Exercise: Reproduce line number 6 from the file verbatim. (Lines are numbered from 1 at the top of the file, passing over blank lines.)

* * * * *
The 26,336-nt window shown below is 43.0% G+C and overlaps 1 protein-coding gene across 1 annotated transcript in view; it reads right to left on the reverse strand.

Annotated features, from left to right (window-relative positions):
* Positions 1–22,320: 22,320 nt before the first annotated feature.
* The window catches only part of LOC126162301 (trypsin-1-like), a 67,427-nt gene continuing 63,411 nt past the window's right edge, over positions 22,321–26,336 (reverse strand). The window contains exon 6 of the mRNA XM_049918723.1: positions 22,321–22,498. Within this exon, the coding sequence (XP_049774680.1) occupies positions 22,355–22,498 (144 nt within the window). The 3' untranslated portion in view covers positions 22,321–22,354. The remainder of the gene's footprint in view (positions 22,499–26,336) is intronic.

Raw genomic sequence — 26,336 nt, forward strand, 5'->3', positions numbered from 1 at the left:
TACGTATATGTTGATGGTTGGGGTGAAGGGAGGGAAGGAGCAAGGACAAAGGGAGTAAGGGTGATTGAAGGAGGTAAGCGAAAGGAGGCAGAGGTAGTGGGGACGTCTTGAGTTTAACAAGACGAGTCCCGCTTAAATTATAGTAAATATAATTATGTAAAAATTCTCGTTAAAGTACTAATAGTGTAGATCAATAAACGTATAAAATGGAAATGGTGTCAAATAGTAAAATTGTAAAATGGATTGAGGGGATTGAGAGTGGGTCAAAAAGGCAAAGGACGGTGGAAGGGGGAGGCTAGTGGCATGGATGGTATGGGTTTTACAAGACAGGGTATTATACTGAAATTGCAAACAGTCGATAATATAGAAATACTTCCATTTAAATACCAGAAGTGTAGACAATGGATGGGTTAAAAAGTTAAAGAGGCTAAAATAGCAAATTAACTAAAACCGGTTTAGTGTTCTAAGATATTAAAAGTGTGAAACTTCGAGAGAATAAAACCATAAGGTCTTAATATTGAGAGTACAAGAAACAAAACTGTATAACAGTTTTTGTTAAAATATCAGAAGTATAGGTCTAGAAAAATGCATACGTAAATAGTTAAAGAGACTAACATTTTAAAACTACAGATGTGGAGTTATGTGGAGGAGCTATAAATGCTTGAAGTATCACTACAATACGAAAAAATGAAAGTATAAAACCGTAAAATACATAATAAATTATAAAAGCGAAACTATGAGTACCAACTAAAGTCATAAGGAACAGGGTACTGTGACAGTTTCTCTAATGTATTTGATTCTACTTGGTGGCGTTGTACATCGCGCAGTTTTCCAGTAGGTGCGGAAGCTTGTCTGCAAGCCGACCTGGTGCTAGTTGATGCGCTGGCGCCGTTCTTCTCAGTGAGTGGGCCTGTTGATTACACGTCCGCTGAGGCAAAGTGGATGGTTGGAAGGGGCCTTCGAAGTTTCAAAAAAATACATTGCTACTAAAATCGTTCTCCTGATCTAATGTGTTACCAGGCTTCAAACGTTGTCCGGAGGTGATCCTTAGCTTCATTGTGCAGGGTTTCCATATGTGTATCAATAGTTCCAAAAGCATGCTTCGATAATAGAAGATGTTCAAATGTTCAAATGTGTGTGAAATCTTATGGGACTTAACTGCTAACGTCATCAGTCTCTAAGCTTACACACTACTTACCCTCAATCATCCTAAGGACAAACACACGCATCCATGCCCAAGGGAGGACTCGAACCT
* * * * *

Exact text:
TACGTATATGTTGATGGTTGGGGTGAAGGGAGGGAAGGAGCAAGGACAAAGGGAGTAAGGGTGATTGAAGGAGGTAAGCGAAAGGAGGCAGAGGTAGTGGGGACGTCTTGAGTTTAACAAGACGAGTCCCGCTTAAATTATAGTAAATATAATTATGTAAAAATTCTCGTTAAAGTACTAATAGTGTAGATCAATAAACGTATAAAATGGAAATGGTGTCAAATAGTAAAATTGTAAAATGGATTGAGGGGATTGAGAGTGGGTCAAAAAGGCAAAGGACGGTGGAAGGGGGAGGCTAGTGGCATGGATGGTATGGGTTTTACAAGACAGGGTATTATACTGAAATTGCAAACAGTCGATAATATAGAAATACTTCCATTTAAATACCAGAAGTGTAGACAATGGATGGGTTAAAAAGTTAAAGAGGCTAAAATAGCAAATTAACTAAAACCGGTTTAGTGTTCTAAGATATTAAAAGTGTGAAACTTCGAGAGAATAAAACCATAAGGTCTTAATATTGAGAGTACAAGAAACAAAACTGTATAACAGTTTTTGTTAAAATATCAGAAGTATAGGTCTAGAAAAATGCATACGTAAATAGTTAAAGAGACTAACATTTTAAAACTACAGATGTGGAGTTATGTGGAGGAGCTATAAATGCTTGAAGTATCACTACAATACGAAAAAATGAAAGTATAAAACCGTAAAATACATAATAAATTATAAAAGCGAAACTATGAGTACCAACTAAAGTCATAAGGAACAGGGTACTGTGACAGTTTCTCTAATGTATTTGATTCTACTTGGTGGCGTTGTACATCGCGCAGTTTTCCAGTAGGTGCGGAAGCTTGTCTGCAAGCCGACCTGGTGCTAGTTGATGCGCTGGCGCCGTTCTTCTCAGTGAGTGGGCCTGTTGATTACACGTCCGCTGAGGCAAAGTGGATGGTTGGAAGGGGCCTTCGAAGTTTCAAAAAAATACATTGCTACTAAAATCGTTCTCCTGATCTAATGTGTTACCAGGCTTCAAACGTTGTCCGGAGGTGATCCTTAGCTTCATTGTGCAGGGTTTCCATATGTGTATCAATAGTTCCAAAAGCATGCTTCGATAATAGAAGATGTTCAAATGTTCAAATGTGTGTGAAATCTTATGGGACTTAACTGCTAACGTCATCAGTCTCTAAGCTTACACACTACTTACCCTCAATCATCCTAAGGACAAACACACGCATCCATGCCCAAGGGAGGACTCGAACCT